Finally, regarding the content of the event on itself, I considered it was really inspiring. I was moved by a talk which was called “Be Fearless.” Although we all have our fears and it is fine to do so, this talk was about recognizing it and having tools to deal with them. We have our fears regarding the challenges we face at our campuses, but by no means this would stop us from working towards our goals. I would like to cite what another speaker said: “ when you focus on your enemies, you are ignoring your allies.” Although we don’t have literal enemies, we might face many rejections from members of our communities. However, as long as we keep connected with the people who are on our side, we will go towards the goal.  

Community and Leadership

By Sabrina Stangler, Milwaukee School of Engineering

SXSW was an incredible opportunity to learn! My favorite session was one that explained leadership through the lens of “Extreme Ownership,” a concept with which I was not familiar until I realized that this was the type of leadership I was employing already.

Other parts of the trip I enjoyed involved being around a dozen other incredible Fellows with many experiences and words of advice. I loved talking with Fellows about struggles I was experiencing personally or that we were working through with our cohort at MSOE – everyone had so much knowledge to share! I also enjoyed listening to stories and experiences of Fellows living in places very different than Milwaukee, WI, most notably the Fellows from Peru and Uruguay. In addition to learning lots of amazing new things at the sessions, I was able to digest the experiences with a group of incredible and diverse students. I couldn’t be more thankful!


By Jeffrey Stransky, Rowan University

I attended a talk on ethical data applications through volunteerism. Jake Porway from DataKind introduced the idea of connecting volunteer data scientists with technical problems and inefficiencies. Examples of DataKind at work include using drones to highlight potential flood hotspots to evacuate villages and developing planning algorithms to reduce burnout among foster care caseworkers. This came as a refresher to my UIF training where the technical skills that I accumulate can be applied to make a granular impact on someone’s life. #Data4Good

Embrace Radical Grace

By Sarandeep Kaur, Rowan University

In the notorious ballroom D, Alexis Jones wowed the crowd on how to make space for righteous anger, freeing ourselves from stereotypes, and getting real close to ourselves in this broken society. From taking notes to soaking everything in, Alexis and Kelly Krause (moderator) provided a refreshing take on how to channel your authentic voice through radical grace. “Our insecurities are the glue to connect us all together.” As a UIFellow, I find it crucial to create a safe space where everyone’s idea can be heard and learned from. We all have different lived experiences, from that provides us a unique opportunity to unpack our own unconscious bias and create change.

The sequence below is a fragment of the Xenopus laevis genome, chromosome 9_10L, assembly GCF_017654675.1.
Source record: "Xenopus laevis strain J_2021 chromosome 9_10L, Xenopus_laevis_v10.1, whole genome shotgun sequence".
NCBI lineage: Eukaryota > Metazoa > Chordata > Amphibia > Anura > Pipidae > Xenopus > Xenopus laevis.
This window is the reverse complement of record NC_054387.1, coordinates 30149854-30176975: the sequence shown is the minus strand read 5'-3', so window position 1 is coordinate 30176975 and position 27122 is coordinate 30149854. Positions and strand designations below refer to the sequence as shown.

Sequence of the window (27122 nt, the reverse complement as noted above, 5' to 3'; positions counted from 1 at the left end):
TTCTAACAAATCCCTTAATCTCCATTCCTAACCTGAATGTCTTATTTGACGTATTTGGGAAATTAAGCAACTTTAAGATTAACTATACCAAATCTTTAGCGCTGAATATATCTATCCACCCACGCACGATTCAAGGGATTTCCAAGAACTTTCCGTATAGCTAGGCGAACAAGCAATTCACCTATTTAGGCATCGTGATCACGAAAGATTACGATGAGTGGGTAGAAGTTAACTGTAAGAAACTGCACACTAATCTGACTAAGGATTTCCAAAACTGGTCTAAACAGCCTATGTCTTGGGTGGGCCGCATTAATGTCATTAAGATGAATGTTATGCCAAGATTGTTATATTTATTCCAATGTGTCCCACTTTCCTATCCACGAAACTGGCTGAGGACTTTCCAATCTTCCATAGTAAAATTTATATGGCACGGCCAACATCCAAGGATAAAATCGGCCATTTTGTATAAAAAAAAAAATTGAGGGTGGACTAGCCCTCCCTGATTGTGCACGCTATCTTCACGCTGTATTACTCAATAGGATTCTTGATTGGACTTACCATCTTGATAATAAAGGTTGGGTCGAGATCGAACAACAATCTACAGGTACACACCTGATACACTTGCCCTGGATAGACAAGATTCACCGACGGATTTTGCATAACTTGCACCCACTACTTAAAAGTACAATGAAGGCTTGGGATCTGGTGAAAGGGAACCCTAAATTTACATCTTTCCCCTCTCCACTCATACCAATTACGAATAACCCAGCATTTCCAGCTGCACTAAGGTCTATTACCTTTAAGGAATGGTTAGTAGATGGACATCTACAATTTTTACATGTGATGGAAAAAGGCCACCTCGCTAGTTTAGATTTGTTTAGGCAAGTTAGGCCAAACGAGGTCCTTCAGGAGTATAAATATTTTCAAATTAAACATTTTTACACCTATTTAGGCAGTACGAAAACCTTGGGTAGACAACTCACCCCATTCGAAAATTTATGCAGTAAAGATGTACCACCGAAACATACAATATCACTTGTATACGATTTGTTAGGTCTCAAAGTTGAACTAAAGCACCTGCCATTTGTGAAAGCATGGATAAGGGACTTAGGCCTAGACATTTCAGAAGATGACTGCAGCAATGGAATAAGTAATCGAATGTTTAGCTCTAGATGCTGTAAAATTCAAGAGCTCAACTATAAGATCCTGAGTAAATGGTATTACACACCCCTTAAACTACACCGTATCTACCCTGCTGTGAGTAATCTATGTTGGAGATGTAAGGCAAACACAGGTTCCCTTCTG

Stoked for Stokes

By Tara Rahmani, Milwaukee School of Engineering

Being in Austin for a week in a giant AirBnb with 16 Fellows plus Humera and Leticia was probably the best week of my life. Being a first-gen, I don’t have a lot of family here, and I refer to UIF as my UIFamily. So, SXSW was heckin’ amazing. One of my favorite takeaways was from the mindfulness session – which is also where we also did our first stoke! The presenter gave the advice of only staying mad at something for 15 seconds, and then after that, don’t let it consume you or any more of your time.

Another takeaway was just how diverse and inclusive and willing to get hype everyone was. It was amazing doing so many stokes with different crowds. A couple presenters gave us a “no” but most said “sure, why not?!” and when they saw how the crowd reacted – everyone was so happy and pumped. The presenter was also more pumped before their session! The ability to network with Fellows from all different places, so many people at SXSW, and Humera and Leticia for a week was so worth missing a week of school. I’d do it again in a heartbeat.


By Carolina Vassallucci, Universidad de Montevideo

I would describe this experience as heart and eye opening. This was because of two reasons. First, the conferences at SXSW were really good, because I learned valuable concepts from almost all the talks I went. Secondly, having the possibility to live with the rest of the Fellows at the same house for one week made the trip even more enriching.

Synergy is also an important word that can be used to explain how we all managed to get to know each other more and build bonds that were positive for our whole experience. Therefore, we could all manage to learn from what the rest of the group learned, regarding the conferences, but also the experiences at our universities and as change makers in general, because this is what unites us all and always will.

Igniting Changemakers at Ashoka U Exchange 2019

Transforming higher education into a tool for social innovation was the theme of the Ashoka U Exchange conference. Five Fellows and UIF program co-directors Leticia Britos Cavagnaro and Humera Fasihuddin, held activities and attended sessions at the February 2019 event in San Diego, CA.